Our common purpose for new policies and laws: biology is the gradient that unifies us

Author: Cheryl J. Widman and Emily L. Casanova

This post was originally published by the Evidence & Policy blog on 14th July, 2021.

We have re-issued the article that has already been published by the Evidence & Policy blog. We would like to express gratitude to the kind offer of the editorial board of the Evidence & Policy blog.

Original article URL:https://bit.ly/3Ad1EUx

Cheryl J. Widman and Emily L. Casanova

This blog post is part of a series linked to the Evidence & Policy Special Issue (Volume 17, Issue 2): The many faces of disability in evidence for policy and practice. Guest Edited by Carol Rivas, Ikuko Tomomatsu and David Gough. This post is based on the Special Issue article, ‘A sociological treatment exploring the medical model in relation to the neurodiversity movement with reference to policy and practice‘.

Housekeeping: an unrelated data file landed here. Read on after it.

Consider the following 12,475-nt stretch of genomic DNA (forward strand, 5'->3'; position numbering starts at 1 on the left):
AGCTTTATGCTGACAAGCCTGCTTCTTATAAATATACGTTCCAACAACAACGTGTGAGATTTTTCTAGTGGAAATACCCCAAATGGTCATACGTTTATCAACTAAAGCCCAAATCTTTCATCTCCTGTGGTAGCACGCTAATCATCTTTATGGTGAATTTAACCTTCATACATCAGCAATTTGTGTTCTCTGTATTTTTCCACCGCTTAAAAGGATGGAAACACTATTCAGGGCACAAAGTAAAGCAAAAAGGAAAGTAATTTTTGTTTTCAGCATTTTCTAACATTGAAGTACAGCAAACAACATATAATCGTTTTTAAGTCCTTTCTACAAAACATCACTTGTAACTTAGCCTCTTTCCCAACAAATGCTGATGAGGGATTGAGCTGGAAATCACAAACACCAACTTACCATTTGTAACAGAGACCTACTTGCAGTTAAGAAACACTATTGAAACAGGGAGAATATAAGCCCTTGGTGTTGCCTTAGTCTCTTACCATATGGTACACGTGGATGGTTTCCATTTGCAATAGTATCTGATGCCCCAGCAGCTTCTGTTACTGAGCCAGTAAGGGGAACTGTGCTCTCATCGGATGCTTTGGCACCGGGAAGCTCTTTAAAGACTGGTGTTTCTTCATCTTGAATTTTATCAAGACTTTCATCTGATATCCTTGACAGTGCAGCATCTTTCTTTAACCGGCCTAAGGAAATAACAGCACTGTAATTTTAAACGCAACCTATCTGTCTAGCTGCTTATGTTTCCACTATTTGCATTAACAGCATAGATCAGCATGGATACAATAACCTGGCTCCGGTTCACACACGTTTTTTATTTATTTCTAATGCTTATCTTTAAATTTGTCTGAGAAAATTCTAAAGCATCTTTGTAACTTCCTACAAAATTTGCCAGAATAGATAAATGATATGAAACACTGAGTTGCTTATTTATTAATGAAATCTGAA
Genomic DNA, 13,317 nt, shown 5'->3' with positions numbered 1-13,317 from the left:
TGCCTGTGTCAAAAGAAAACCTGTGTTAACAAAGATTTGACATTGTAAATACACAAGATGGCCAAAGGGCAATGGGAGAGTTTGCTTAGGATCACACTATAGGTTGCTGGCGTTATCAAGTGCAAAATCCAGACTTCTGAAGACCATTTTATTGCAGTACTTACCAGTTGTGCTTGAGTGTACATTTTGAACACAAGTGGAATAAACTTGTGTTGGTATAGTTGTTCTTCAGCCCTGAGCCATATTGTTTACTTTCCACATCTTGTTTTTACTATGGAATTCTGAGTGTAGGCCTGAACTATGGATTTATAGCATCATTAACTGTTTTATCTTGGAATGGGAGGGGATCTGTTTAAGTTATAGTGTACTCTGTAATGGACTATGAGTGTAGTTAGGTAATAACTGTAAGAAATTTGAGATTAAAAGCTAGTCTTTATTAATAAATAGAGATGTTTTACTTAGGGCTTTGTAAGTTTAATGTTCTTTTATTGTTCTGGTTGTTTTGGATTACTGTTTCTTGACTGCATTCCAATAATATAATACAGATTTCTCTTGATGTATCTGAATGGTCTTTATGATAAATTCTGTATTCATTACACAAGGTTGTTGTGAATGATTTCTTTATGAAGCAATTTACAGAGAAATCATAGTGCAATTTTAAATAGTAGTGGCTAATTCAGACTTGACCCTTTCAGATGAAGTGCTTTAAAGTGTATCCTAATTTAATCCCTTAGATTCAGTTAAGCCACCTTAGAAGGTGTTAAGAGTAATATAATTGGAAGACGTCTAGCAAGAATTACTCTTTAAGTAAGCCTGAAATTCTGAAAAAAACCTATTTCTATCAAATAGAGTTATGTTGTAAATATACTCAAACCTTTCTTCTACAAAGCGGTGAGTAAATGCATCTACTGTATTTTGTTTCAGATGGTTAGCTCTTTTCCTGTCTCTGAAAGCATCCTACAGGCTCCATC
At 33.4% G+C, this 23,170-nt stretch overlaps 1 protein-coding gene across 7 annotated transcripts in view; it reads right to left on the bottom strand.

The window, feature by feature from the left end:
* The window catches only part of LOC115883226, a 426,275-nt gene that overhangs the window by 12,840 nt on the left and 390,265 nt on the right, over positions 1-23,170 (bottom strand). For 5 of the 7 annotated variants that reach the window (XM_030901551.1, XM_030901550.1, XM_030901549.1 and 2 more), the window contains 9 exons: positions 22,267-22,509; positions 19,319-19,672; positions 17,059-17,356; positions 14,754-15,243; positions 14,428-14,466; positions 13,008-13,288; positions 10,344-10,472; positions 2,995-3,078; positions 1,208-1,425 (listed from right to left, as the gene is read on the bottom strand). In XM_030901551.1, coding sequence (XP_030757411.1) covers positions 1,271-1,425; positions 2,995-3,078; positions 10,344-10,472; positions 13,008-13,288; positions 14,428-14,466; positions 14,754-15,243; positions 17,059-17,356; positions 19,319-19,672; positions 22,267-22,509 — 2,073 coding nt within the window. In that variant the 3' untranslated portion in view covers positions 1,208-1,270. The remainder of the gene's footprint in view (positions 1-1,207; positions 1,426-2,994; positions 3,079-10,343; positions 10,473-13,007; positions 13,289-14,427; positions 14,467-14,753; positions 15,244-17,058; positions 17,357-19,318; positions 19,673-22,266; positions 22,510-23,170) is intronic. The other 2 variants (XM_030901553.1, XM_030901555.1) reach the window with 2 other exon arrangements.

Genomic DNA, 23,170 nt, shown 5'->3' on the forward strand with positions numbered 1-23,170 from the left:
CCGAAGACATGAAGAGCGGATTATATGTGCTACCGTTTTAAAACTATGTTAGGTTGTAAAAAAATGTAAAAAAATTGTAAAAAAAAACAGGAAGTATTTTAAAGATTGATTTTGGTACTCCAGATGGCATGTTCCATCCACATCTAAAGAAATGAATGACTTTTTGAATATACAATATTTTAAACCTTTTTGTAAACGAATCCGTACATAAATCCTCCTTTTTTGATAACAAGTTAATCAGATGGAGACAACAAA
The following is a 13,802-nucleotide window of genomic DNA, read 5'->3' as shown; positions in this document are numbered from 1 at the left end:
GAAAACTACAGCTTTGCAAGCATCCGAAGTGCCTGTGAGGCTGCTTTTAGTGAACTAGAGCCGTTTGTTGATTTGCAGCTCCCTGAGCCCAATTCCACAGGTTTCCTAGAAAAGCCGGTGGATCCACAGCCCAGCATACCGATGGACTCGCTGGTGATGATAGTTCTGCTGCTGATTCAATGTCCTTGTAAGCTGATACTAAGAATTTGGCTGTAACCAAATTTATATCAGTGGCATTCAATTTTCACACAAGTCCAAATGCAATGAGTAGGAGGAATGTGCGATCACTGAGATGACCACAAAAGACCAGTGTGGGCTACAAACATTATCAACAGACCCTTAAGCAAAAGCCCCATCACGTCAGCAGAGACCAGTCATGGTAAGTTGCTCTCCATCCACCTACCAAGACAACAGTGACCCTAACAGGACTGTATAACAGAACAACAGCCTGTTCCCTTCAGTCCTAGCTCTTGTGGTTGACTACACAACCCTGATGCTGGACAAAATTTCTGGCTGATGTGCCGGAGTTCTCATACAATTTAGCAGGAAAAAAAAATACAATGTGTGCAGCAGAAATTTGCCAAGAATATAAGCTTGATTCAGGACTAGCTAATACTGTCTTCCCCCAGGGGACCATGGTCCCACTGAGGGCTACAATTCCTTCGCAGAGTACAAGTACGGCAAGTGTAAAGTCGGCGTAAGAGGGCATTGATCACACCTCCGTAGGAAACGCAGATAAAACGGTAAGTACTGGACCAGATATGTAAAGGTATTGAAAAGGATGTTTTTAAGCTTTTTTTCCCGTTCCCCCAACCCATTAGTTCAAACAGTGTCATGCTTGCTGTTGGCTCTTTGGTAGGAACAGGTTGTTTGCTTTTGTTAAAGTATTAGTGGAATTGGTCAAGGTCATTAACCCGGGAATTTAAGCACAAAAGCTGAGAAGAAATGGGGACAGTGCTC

A couple of years ago my (Widman’s) son – who is autistic – was going to Sweden to visit family. My nephew, who is deaf, rejected getting together with my son because, after all, my son is not fluent in sign language. My nephew felt that he and my son would not have much in common nor a way to communicate – although as young kids, they were close and found a way to communicate anyway. This caused me to think about what has been going on within the disability community, or more correctly, ‘communities’, and how it got to be so siloed.

Nowhere is disability more dichotomised than within the autistic community. We have folks who celebrate neurodiversity while others eschew it. Some insist on identity-first language while others insist upon person-first. There are those who are hoping for a cure (medical model) while others embrace their autism (cultural model). Autistic culture has become less unifying than factional. If we can’t agree on how to refer to ourselves (‘autistic’ or ‘with autism’), how can we agree on anything else? The feuding is often caustic.

What we need to begin to do is think less about what separates us than what unifies us. A lot of us have felt that the various models of disability lack commonality that appeals to each group of differing abilities, whether visible or invisible. Perhaps the original bifurcation sin resides with the